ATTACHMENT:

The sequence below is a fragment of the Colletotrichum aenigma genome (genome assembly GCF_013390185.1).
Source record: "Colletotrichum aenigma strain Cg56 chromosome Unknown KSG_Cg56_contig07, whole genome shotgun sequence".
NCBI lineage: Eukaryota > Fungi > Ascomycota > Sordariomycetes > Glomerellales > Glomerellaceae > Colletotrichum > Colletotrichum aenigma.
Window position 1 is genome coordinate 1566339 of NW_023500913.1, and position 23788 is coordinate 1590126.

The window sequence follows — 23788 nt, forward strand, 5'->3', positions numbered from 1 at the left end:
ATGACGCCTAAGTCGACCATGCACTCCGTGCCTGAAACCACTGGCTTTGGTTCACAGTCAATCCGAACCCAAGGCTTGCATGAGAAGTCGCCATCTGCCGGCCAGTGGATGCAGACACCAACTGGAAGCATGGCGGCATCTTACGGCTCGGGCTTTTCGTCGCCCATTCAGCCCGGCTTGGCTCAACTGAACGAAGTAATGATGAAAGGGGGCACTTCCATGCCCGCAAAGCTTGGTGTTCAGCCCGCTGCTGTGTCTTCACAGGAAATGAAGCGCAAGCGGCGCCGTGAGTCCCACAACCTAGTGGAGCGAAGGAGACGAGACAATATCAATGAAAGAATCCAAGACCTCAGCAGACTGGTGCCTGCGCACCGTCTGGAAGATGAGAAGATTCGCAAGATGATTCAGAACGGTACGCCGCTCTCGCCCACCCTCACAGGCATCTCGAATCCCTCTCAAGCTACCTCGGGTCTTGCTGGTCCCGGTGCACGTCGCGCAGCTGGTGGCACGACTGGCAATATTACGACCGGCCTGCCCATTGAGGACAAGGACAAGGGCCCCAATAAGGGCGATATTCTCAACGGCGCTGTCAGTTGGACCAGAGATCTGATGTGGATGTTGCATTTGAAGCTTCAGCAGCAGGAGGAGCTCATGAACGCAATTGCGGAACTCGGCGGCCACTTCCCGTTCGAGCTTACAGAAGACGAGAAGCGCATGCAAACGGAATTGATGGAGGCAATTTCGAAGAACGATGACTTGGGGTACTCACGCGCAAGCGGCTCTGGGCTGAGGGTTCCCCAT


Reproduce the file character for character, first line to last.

The sequence below is a fragment of the Colletotrichum aenigma genome (genome assembly GCF_013390185.1).
Source record: "Colletotrichum aenigma strain Cg56 chromosome Unknown KSG_Cg56_contig07, whole genome shotgun sequence".
NCBI lineage: Eukaryota > Fungi > Ascomycota > Sordariomycetes > Glomerellales > Glomerellaceae > Colletotrichum > Colletotrichum aenigma.
Window position 1 is genome coordinate 1566339 of NW_023500913.1, and position 23788 is coordinate 1590126.

The window sequence follows — 23788 nt, forward strand, 5'->3', positions numbered from 1 at the left end:
ATGACGCCTAAGTCGACCATGCACTCCGTGCCTGAAACCACTGGCTTTGGTTCACAGTCAATCCGAACCCAAGGCTTGCATGAGAAGTCGCCATCTGCCGGCCAGTGGATGCAGACACCAACTGGAAGCATGGCGGCATCTTACGGCTCGGGCTTTTCGTCGCCCATTCAGCCCGGCTTGGCTCAACTGAACGAAGTAATGATGAAAGGGGGCACTTCCATGCCCGCAAAGCTTGGTGTTCAGCCCGCTGCTGTGTCTTCACAGGAAATGAAGCGCAAGCGGCGCCGTGAGTCCCACAACCTAGTGGAGCGAAGGAGACGAGACAATATCAATGAAAGAATCCAAGACCTCAGCAGACTGGTGCCTGCGCACCGTCTGGAAGATGAGAAGATTCGCAAGATGATTCAGAACGGTACGCCGCTCTCGCCCACCCTCACAGGCATCTCGAATCCCTCTCAAGCTACCTCGGGTCTTGCTGGTCCCGGTGCACGTCGCGCAGCTGGTGGCACGACTGGCAATATTACGACCGGCCTGCCCATTGAGGACAAGGACAAGGGCCCCAATAAGGGCGATATTCTCAACGGCGCTGTCAGTTGGACCAGAGATCTGATGTGGATGTTGCATTTGAAGCTTCAGCAGCAGGAGGAGCTCATGAACGCAATTGCGGAACTCGGCGGCCACTTCCCGTTCGAGCTTACAGAAGACGAGAAGCGCATGCAAACGGAATTGATGGAGGCAATTTCGAAGAACGATGACTTGGGGTACTCACGCGCAAGCGGCTCTGGGCTGAGGGTTCCCCAT